“Home” is one of the many primo cuts where Perdomo’s virtuosic grasp of tasteful arrangements equals his melancholy songwriting. His artful approach to recording rivals’ contemporaries like Richard Swift who mine a similar pop radio (circa. 1970’s) vein, but in the final stretch of the LP Perdomo forgoes this classic rock leaning for moody, jazz-inspired tangents that feel suited for fall weather and wouldn’t feel at all out of place alongside the bouncy instrumentals from the Rushmore soundtrack.
The 1957 Tail-Fin Fiasco is a UK band with an uncanny resemblance to Steely Dan, but with an ability to travel beyond simple sound emulation. All these tracks are cool as hell, especially the opener “Kiki vs. Alice From The Breakers” as they mention my hometown in the first opening words of the lyric.
The Roaring Juniors are an energetic Michigan band we’ve heard before and leader Ronnie Riggar frantically jams to the fast tempo “Manzanita,” and does an equally good job on a cover of The Beatles “Hard Days Night.” Check it out on Bandcamp or Amazon
Son of Skooshny is Skooshny frontman Mark Breyer with Steve Refling. The band has slowly built up its collection of singles into a EP for you to enjoy. Fans of Tom Petty and The Traveling Wilburys will love this music. Get it on Bandcamp or Amazon
Video Spotlight: Cinema Star
Cinema Star has been making power pop music since around 2000, this is their latest “Attractive” single. Get it on Bandcamp or Amazon!
It’s always a treat finding “lost” power pop of the past. Ronnie D’Addario has been a musician for many years, mainly as a session player for Tommy Makem of The Clancy Brothers. His solo albums showcase his love of Beatles-styled melodies, and Falling For Love is a real treasure. The title track was written for The Carpenters in 1981, and even though it was recorded by them – it was never released. D’Addario’s original sounds like a perfect fit for the late Karen Carpenter.
D’Addario’s songwriting and composing is very much like Gilbert O’Sullivan or Emitt Rhodes, with a solid hook on “Just Let Me Look At You.” The bouncy McCartney-like piano melody of “I’m On To Something” is another gem, along with the amazing harmonies on “Steps” and “Waiting In The Wings.” A few songs feel more like Carpenters tunes (“Two Little Children” and “Just Passing Through”) and there is not a dud in the bunch. Highly Recommended, and his other albums are worth checking out too. FYI, he’s passed his talent down to his sons who are also known as The Lemon Twigs, a very impressive indie pop group that’s just begun to make major waves.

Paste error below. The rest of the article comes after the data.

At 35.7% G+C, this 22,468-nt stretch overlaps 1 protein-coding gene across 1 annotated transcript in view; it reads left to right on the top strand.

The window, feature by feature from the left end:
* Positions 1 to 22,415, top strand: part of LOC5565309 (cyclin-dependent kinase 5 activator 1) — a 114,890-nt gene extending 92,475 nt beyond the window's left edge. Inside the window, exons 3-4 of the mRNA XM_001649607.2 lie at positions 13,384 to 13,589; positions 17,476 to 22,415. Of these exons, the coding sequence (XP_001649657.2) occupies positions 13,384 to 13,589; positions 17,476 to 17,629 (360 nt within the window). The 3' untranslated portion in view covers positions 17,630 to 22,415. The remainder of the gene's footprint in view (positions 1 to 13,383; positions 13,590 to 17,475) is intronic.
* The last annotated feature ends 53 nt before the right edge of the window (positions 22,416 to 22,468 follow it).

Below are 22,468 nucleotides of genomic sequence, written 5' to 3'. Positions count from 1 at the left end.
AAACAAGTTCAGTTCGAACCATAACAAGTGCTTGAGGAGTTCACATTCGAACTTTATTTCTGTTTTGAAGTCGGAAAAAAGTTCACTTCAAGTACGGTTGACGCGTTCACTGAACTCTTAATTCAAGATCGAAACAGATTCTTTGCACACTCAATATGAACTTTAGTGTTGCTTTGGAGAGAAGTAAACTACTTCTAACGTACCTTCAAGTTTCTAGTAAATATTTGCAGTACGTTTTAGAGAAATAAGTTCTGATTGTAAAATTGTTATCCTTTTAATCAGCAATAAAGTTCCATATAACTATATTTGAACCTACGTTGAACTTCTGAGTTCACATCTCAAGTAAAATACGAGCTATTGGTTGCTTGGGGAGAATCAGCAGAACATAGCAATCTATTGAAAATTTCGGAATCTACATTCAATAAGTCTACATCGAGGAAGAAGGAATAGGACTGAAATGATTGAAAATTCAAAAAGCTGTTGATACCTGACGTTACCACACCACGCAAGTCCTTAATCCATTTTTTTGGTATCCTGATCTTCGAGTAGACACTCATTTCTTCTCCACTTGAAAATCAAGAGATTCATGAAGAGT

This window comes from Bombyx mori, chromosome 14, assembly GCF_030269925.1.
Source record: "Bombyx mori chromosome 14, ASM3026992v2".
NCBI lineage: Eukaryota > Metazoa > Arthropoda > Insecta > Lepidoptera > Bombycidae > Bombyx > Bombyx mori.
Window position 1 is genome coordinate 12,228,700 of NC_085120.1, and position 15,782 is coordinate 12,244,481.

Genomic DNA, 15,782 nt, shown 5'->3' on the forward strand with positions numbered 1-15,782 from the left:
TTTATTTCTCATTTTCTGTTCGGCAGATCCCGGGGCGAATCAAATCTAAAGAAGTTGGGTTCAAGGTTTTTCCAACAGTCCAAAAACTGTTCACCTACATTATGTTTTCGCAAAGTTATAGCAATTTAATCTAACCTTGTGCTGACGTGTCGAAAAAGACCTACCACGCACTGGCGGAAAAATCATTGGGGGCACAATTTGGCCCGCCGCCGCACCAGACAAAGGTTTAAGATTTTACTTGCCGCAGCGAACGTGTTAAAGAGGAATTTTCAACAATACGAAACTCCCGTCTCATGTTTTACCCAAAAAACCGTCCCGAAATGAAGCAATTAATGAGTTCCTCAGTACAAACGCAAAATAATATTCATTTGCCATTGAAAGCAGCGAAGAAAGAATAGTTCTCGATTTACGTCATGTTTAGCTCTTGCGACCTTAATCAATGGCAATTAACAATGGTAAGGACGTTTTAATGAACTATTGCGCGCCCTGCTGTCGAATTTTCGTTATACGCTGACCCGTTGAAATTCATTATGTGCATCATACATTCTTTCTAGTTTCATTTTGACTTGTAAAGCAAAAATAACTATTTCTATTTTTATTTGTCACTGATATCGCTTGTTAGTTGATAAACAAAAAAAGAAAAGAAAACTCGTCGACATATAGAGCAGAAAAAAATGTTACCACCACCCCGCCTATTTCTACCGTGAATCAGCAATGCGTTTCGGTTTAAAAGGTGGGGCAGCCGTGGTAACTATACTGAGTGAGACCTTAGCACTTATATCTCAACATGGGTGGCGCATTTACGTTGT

Four long time Minneapolis musicians joined forces to form The Favorite Things, taking their name from The Replacements song, “Favorite Thing” and the band counts them as a big influence. You’ll also hear echos of REM, Nada Surf, and The Gin Blossoms. The opener blasts through (“Coming Clean”) with its fast tempo and energetic chorus.
“Ashes” and “First Time” continues the party, fans of 90s-styled indie rock will enjoy the rich familiar sound. The albums second half eases up the intensity slightly with the alt. country rocker “Friday Night In Tennessee,” but gets back on the buzzing riffs with “In The Summer.” The tempo and style doesn’t vary much from there, and as a result the songs sound homogeneous. But the talent is there and I’m sure The Favorite Things will continue to grow as artists. Check them out.